Wednesday, 20 August 2014

Cat Stories.

I feel compelled to put together a post about Cats I Have Known.

I am not really a dog lover. (Not too keen on rug rats either, not until they can talk. Tsk.) My husband feels that a dog completes the family, I guess, and so when the YD was a year old, we got a mutt from the pound and kept dogs(3) from then until after both daughters left for university. We tolerated each other, the dogs and I. And yes, I have dog stories, but not now.

In spite of this sort of benign indifference, my journey through life has been littered with encounters with cats.

My grandparents’ farm had both barn cats and house cats and since I stayed quite a bit with my grandparents as a very small girl, and also since after my father returned from the Navy in 1946 we lived in a wartime house not far from their farm, the cats and I were on cordial terms. My youngest aunt was a cat fanatic and so the house cats were mostly hers. She used to wear one draped around her neck from time to time and she fed them all up to a magisterial plumpness. Another of my aunts almost packed one of these somnolent beasts into a box of Christmas gifts to be mailed. He was sleeping in the box, of course, and didn’t move until my poor aunt pushed down on the parcels to set the lid. There was a fine yowl and she unpacked.

The barn cats were a separate society and hung around my grandfather when he was milking but there was one old dame who always brought her kittens up to the back kitchen steps when they could see and left them there. My grandmother swore that she was left to babysit. I loved this, of course, and once brought a kitten into the kitchen (strictly forbidden) where it got in behind the refrigerator. My grandparents were due to take me home but could not do so until my grandfather moved the frig and hauled the cat out of there. He got hissed at, and so did I.

My mother was not so keen, but the cats liked her. One rode back from the farm to our house inside the hood of her car and she had to drive him home again. In my kindergarten year my school held a pet competition and I begged to bring in one of the cats from the farm. My mother (reluctantly) agreed and my aunt loaned me Schmoo*, who came to our place in triumph in a cardboard box. Before the pet parade, he got loose from the box and found the tin can under the sink where my mother kept used grease. This he ate and became even more dopey and relaxed than his usual self, so much so that he won the prize for best behaved pet.

A few years later we were adopted by a cat, an handsome black and white Tom who arrived on the cottage steps one day and demanded food. I named him Christopher (Columbus) for his exploring ways and when we moved back to the city when school started, we brought him along. And then one day he was gone. Sadness. My mother assured me he could take care of himself and she was right! A few weeks later we spotted him living at a butcher’s shop some blocks away.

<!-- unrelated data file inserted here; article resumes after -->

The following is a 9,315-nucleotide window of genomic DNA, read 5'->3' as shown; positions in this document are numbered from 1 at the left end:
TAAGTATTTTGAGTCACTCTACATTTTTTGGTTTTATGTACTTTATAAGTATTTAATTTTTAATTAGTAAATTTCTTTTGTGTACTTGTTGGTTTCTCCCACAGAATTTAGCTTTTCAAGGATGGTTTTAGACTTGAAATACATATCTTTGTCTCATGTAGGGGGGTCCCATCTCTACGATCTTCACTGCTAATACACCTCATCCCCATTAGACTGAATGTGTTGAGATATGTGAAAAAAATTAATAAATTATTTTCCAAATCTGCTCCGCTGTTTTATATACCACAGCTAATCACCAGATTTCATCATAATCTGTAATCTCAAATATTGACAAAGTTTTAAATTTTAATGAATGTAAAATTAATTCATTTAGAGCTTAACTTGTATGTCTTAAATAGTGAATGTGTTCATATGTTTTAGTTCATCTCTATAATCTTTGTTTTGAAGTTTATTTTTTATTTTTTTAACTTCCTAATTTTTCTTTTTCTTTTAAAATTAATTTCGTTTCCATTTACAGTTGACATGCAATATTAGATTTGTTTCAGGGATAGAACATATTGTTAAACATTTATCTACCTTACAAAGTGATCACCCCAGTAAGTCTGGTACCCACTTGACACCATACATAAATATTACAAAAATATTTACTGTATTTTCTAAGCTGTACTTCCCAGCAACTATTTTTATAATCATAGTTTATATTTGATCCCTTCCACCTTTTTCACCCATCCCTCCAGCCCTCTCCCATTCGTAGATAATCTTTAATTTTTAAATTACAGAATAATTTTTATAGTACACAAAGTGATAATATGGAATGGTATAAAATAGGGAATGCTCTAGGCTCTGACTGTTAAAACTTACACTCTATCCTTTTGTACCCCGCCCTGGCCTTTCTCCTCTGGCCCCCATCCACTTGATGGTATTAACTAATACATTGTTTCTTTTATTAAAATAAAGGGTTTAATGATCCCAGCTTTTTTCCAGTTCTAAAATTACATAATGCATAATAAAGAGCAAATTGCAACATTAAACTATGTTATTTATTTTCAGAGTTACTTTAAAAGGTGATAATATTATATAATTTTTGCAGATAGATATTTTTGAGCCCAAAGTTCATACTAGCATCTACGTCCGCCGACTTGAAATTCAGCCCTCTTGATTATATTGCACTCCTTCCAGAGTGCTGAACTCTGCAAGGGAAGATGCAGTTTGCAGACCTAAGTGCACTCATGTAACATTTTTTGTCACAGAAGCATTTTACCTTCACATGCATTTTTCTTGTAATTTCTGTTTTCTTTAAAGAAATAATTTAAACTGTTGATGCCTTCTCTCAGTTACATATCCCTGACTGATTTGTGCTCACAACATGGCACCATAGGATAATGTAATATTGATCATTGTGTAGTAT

This perfidy cured me, I thought, of cats. When my grandkid’s beautiful sort-of-Siamese jumped onto my feet in the wee hours, one night when I was baby-sitting, I was so startled I took a swipe at him and sent him flying across the room. We have not been friends since.

And then, a few years later a small and starveling cat turned up one day nosing around under the bird feeder. She was pitiful, all skin and bones and terror. JG and I decided on the instant to feed her and that was the beginning. I told her story here * and have been posting cat stories and cat photos ever since.


In the meantime, Miss M received a rather gorgeous part Siamese kitten for her second birthday. He was named Miso and has been a fixture at the ED’s menagerie ever since. An opinionated beast to be sure, but handsome and very photogenic. Miso and I do not agree much of the time; he regards me with suspicion since I flung him across the room by accident some years ago. 

But he does love to be photographed and is accordingly a source of much joy to me.

Callee took a great shine to my YD
  and, when we went on a trip, the YD boarded the cat. Her dog and Callee bonded and she stayed on at the YD’s, only coming back when the YD needed both of them boarded. In the city she, like Miso, is a totally indoor cat, but when she visits out here she reverts to her outdoor self and demands to be let out to play with the cat down the road, terrify (and sometimes eat) the small local rodents, and riot around the landscape.

And, of course, drive me nuts.


  1. Your cat stories are completely charming, and they are very reminiscent of my mother's and my own. And that picture of you holding the cat as a girl looks very, very like the one I posted on my 5th Blogiversary in August of 2010.

    My most revered President Abraham Lincoln loved cats, and I am immediately more at ease with Cat People than Dog People. But any Pet People are the Best People.

  2. You always know just how to tell a good story, I enjoyed this one today. We had a cat named Callie too. She was the best cat we ever had.

  3. Fun little vignettes! I especially enjoyed the one about the almost-mailed cat.

    You also got me to thinking about my collection of animal/pet stories that should be written at some point.

    I haven't had a pet cat since I was a little girl, but I have been toying with the idea of getting one. We are going to be moving (fingers crossed, since it's still in the works) into a house with a barn, and it strikes me that a cat could help with the mice that have clearly taken up residence in there.

  4. Nance, I found the photo and you are right.
    AC, why am I not surprised.
    Calicoes are great cats, Kelley.
    Alejandro, do write them! And if you get a barn cat, refuse to kitten-sit.